What makes this news even more sickening is the flood of allegations that many of the people who will be receiving these increases have already been receiving far more than their official salaries, through their part in the looting of the state coffers through bribery, tender manipulation, mismanagement of state-owned enterprises and colluding with private business to rob the state of billions of rands.
And now the workers are the poor are being presented with the bill for these lost billions.
SAFTU is well aware that there are also many capitalists in the private sector who earn even more than those in government, some of whom are also implicated in the corruption and looting.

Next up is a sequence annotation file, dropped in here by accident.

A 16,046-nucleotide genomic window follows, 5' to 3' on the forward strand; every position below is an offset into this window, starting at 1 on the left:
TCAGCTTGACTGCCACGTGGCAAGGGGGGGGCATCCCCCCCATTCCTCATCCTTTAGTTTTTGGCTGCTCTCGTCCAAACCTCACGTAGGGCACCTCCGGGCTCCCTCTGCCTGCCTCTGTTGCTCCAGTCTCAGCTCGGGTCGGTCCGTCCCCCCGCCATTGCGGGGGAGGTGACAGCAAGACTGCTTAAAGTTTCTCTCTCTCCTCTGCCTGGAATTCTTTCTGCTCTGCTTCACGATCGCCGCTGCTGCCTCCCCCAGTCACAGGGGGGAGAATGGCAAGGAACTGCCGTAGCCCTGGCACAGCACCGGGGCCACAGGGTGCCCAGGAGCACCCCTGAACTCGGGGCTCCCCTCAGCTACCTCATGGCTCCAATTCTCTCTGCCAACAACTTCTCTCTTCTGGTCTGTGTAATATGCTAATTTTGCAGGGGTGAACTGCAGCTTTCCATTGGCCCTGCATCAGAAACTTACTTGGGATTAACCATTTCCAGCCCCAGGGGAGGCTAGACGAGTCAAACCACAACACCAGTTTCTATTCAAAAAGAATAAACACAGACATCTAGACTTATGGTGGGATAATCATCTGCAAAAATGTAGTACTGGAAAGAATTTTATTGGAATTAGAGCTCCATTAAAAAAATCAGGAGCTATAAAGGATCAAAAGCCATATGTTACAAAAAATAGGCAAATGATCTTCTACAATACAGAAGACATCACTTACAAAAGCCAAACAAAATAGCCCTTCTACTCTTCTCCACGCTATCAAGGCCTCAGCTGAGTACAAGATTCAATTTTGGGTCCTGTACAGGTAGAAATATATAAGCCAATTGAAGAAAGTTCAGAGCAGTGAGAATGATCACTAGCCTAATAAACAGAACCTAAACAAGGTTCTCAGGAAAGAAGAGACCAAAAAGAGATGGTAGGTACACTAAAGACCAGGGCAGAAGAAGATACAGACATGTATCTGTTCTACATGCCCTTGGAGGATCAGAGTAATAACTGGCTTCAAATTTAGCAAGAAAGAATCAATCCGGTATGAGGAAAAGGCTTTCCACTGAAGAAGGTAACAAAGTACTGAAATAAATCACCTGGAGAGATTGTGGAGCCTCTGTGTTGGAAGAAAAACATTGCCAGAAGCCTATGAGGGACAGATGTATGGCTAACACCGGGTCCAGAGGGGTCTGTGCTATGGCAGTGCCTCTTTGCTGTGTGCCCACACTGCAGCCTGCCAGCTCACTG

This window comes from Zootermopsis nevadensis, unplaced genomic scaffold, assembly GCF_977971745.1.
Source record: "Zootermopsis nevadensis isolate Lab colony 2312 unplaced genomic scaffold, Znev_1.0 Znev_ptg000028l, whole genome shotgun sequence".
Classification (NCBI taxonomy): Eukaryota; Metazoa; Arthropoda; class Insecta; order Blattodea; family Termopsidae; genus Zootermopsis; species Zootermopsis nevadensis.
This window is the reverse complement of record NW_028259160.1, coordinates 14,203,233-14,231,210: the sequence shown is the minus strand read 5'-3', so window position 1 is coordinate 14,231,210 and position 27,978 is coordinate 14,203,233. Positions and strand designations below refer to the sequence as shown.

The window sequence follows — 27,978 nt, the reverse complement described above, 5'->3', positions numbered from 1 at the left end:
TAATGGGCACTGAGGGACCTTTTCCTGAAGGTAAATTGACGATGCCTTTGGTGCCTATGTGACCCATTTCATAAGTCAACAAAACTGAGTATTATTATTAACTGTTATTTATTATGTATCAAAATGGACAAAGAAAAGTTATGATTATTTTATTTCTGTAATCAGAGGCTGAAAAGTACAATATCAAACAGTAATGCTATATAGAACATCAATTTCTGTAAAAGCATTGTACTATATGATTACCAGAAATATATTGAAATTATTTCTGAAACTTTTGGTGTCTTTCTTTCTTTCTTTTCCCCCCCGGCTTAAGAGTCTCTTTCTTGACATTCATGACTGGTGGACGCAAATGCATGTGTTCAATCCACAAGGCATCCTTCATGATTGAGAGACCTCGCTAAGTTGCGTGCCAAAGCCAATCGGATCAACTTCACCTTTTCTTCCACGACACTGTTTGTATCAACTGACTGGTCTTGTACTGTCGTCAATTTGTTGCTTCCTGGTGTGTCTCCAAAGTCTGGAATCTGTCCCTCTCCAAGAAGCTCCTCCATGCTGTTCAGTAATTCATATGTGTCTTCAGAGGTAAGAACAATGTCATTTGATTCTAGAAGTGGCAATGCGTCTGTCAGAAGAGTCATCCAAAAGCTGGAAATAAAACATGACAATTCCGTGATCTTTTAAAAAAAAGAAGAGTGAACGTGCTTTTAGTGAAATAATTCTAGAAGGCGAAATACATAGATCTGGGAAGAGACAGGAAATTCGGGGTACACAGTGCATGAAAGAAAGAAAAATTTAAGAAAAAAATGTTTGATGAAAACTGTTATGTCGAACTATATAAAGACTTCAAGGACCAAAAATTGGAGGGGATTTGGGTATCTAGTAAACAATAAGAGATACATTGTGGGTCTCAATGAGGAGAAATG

The report by Lord Peter Hain alleging the involvement of huge global companies like HSBC and Standard Chartered banks in the Gupta financial crimes, has added further evidence to the federation’s conviction that corruption is not confined to a few families, cronies and individuals but part of a global network of an inherently corrupt monopoly capitalist system.
SAFTU also condemns the Cabinet decision to also approve the Basic Conditions of Employment Amendment Bill and a Labour Relations Amendment Bill, which are supposed to strengthen collective bargaining, but which include potentially disastrous proposals for unions and workers:
An Accord on Collective Bargaining and Industrial Action under which all social partners commit to take the steps needed to prevent violence, intimidation and damage to property and to improve capacity to resolve disputes peacefully and expeditiously.